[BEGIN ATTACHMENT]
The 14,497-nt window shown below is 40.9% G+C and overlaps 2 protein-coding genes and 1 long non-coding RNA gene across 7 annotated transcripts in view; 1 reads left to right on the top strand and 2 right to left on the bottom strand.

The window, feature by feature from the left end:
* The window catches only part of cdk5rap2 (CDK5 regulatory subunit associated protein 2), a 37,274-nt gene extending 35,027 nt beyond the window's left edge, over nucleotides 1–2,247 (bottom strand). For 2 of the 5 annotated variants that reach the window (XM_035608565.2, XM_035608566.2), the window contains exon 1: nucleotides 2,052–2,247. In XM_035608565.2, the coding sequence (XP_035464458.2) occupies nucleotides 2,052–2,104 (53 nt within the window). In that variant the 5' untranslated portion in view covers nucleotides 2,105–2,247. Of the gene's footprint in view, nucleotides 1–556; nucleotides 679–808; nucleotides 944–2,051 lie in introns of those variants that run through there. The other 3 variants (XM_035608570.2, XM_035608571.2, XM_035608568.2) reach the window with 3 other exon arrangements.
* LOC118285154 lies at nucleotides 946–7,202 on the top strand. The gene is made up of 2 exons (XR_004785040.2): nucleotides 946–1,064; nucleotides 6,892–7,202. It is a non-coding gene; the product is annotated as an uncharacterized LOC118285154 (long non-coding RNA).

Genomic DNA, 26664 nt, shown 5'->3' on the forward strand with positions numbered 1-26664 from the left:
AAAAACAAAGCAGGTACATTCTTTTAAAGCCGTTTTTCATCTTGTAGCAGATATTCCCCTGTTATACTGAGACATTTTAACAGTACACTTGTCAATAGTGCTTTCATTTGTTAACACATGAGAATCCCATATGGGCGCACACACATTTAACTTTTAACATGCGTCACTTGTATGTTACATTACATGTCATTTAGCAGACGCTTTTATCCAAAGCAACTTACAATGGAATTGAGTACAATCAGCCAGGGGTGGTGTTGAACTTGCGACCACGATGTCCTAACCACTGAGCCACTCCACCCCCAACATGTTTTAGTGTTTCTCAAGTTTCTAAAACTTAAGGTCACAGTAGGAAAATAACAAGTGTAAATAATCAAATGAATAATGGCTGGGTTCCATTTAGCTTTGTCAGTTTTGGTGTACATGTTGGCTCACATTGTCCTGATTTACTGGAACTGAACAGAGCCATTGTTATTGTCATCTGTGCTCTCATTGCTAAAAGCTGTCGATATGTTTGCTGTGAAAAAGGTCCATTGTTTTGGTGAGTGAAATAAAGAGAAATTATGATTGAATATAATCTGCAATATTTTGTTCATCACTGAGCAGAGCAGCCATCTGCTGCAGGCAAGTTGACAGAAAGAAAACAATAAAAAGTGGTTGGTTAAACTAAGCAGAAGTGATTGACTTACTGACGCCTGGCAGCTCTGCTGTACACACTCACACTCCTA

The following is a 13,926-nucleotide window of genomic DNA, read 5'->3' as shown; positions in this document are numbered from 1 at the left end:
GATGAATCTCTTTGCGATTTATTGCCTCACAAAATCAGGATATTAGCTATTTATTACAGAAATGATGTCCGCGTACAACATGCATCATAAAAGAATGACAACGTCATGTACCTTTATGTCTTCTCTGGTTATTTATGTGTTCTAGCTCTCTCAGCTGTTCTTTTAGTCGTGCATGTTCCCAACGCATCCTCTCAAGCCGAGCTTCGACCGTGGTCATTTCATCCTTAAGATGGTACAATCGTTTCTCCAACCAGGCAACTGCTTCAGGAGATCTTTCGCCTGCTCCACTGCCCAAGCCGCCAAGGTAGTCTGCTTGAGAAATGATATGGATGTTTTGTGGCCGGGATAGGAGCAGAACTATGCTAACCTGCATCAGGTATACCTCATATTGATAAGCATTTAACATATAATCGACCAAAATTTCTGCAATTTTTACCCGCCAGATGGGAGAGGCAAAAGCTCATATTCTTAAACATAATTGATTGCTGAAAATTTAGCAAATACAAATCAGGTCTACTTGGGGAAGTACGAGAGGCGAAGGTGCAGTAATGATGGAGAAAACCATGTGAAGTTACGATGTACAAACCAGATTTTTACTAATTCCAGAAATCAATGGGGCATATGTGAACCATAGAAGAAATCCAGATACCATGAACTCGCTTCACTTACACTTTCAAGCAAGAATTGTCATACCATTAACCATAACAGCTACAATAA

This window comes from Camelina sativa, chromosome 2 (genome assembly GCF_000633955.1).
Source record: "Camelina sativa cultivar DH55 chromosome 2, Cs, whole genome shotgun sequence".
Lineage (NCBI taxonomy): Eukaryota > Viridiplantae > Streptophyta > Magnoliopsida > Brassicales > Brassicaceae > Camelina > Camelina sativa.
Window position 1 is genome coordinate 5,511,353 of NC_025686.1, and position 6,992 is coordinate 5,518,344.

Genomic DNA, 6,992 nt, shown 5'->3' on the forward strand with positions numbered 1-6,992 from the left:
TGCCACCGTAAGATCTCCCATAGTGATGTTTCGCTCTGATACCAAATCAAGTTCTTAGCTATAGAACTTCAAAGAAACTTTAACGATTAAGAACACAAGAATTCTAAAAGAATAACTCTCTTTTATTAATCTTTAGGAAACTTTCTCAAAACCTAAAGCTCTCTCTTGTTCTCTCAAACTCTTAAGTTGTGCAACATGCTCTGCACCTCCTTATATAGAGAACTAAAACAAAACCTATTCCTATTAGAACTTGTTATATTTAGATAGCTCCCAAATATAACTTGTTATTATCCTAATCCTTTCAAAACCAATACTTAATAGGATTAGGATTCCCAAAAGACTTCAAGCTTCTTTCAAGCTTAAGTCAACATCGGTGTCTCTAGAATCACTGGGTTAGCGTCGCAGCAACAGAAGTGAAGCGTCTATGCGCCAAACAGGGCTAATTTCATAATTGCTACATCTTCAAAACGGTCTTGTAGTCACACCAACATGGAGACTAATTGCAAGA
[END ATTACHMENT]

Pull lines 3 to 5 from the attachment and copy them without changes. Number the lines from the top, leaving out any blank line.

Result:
* The window catches only part of cdk5rap2 (CDK5 regulatory subunit associated protein 2), a 37,274-nt gene extending 35,027 nt beyond the window's left edge, over nucleotides 1–2,247 (bottom strand). For 2 of the 5 annotated variants that reach the window (XM_035608565.2, XM_035608566.2), the window contains exon 1: nucleotides 2,052–2,247. In XM_035608565.2, the coding sequence (XP_035464458.2) occupies nucleotides 2,052–2,104 (53 nt within the window). In that variant the 5' untranslated portion in view covers nucleotides 2,105–2,247. Of the gene's footprint in view, nucleotides 1–556; nucleotides 679–808; nucleotides 944–2,051 lie in introns of those variants that run through there. The other 3 variants (XM_035608570.2, XM_035608571.2, XM_035608568.2) reach the window with 3 other exon arrangements.
* LOC118285154 lies at nucleotides 946–7,202 on the top strand. The gene is made up of 2 exons (XR_004785040.2): nucleotides 946–1,064; nucleotides 6,892–7,202. It is a non-coding gene; the product is annotated as an uncharacterized LOC118285154 (long non-coding RNA).

Genomic DNA, 26664 nt, shown 5'->3' on the forward strand with positions numbered 1-26664 from the left: